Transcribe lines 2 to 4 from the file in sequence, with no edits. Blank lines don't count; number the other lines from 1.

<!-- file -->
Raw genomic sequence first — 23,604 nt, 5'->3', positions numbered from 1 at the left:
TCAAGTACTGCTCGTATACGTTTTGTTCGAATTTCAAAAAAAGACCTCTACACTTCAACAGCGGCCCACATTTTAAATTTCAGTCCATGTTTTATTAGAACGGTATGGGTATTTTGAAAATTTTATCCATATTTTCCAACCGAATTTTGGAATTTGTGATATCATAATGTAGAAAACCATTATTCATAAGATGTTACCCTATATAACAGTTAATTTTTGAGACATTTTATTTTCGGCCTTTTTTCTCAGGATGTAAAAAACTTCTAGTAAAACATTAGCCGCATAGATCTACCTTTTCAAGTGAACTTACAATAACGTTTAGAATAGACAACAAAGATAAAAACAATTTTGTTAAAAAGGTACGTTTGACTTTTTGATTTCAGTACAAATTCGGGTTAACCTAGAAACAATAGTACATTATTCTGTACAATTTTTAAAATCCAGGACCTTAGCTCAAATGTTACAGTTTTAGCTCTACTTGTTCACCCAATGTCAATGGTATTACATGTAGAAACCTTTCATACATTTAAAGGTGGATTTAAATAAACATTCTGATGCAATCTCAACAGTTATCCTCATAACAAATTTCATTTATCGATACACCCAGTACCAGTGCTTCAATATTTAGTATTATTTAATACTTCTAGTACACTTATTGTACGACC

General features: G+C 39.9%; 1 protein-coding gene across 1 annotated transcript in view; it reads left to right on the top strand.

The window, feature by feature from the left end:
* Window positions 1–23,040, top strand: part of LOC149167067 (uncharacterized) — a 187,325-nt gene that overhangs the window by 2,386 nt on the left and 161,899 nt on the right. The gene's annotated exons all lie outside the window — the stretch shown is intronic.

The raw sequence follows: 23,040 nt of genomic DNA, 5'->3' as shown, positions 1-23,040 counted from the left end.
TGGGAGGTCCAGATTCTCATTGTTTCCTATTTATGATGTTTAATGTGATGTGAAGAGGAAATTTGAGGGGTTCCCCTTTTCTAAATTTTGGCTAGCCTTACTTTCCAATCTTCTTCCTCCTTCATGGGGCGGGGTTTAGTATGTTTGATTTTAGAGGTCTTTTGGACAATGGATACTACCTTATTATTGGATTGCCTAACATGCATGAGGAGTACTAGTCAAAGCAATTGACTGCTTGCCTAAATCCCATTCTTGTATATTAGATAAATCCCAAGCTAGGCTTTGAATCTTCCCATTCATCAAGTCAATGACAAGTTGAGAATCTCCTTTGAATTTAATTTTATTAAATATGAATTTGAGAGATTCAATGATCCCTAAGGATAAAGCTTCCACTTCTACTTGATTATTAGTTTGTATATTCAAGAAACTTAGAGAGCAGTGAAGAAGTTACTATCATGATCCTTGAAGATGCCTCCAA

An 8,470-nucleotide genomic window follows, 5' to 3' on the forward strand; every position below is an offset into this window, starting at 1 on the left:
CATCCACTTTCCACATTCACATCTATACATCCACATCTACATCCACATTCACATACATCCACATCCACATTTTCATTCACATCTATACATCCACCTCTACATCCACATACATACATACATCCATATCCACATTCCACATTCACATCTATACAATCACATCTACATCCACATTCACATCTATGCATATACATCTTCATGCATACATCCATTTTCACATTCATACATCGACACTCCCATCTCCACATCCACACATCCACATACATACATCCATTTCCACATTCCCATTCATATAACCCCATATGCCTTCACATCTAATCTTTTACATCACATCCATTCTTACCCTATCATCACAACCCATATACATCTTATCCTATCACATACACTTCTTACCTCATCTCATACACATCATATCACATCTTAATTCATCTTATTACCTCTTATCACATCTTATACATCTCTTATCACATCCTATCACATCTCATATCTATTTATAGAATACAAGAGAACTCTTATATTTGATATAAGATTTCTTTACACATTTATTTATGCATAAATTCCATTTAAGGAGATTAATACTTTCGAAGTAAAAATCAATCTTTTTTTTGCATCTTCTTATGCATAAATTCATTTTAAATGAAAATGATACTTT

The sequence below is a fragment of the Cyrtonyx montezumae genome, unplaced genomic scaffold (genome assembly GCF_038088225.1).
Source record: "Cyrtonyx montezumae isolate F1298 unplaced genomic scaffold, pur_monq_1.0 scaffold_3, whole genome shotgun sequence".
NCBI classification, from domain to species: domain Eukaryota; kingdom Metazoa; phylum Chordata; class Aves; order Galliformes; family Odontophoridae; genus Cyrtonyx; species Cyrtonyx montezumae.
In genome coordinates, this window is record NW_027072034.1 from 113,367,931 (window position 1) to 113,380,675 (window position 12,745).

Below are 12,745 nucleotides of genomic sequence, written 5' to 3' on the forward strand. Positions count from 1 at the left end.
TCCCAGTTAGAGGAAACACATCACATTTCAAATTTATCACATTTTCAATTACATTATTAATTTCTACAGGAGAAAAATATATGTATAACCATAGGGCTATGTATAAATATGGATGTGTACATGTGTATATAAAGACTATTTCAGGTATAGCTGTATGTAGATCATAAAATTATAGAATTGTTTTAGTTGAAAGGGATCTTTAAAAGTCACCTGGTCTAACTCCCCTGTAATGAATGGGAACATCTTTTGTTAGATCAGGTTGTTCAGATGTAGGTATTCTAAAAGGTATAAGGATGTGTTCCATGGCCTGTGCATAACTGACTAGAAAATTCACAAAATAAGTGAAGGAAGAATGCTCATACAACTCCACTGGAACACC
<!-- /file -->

TCAAGTACTGCTCGTATACGTTTTGTTCGAATTTCAAAAAAAGACCTCTACACTTCAACAGCGGCCCACATTTTAAATTTCAGTCCATGTTTTATTAGAACGGTATGGGTATTTTGAAAATTTTATCCATATTTTCCAACCGAATTTTGGAATTTGTGATATCATAATGTAGAAAACCATTATTCATAAGATGTTACCCTATATAACAGTTAATTTTTGAGACATTTTATTTTCGGCCTTTTTTCTCAGGATGTAAAAAACTTCTAGTAAAACATTAGCCGCATAGATCTACCTTTTCAAGTGAACTTACAATAACGTTTAGAATAGACAACAAAGATAAAAACAATTTTGTTAAAAAGGTACGTTTGACTTTTTGATTTCAGTACAAATTCGGGTTAACCTAGAAACAATAGTACATTATTCTGTACAATTTTTAAAATCCAGGACCTTAGCTCAAATGTTACAGTTTTAGCTCTACTTGTTCACCCAATGTCAATGGTATTACATGTAGAAACCTTTCATACATTTAAAGGTGGATTTAAATAAACATTCTGATGCAATCTCAACAGTTATCCTCATAACAAATTTCATTTATCGATACACCCAGTACCAGTGCTTCAATATTTAGTATTATTTAATACTTCTAGTACACTTATTGTACGACC

General features: G+C 39.9%; 1 protein-coding gene across 1 annotated transcript in view; it reads left to right on the top strand.

The window, feature by feature from the left end: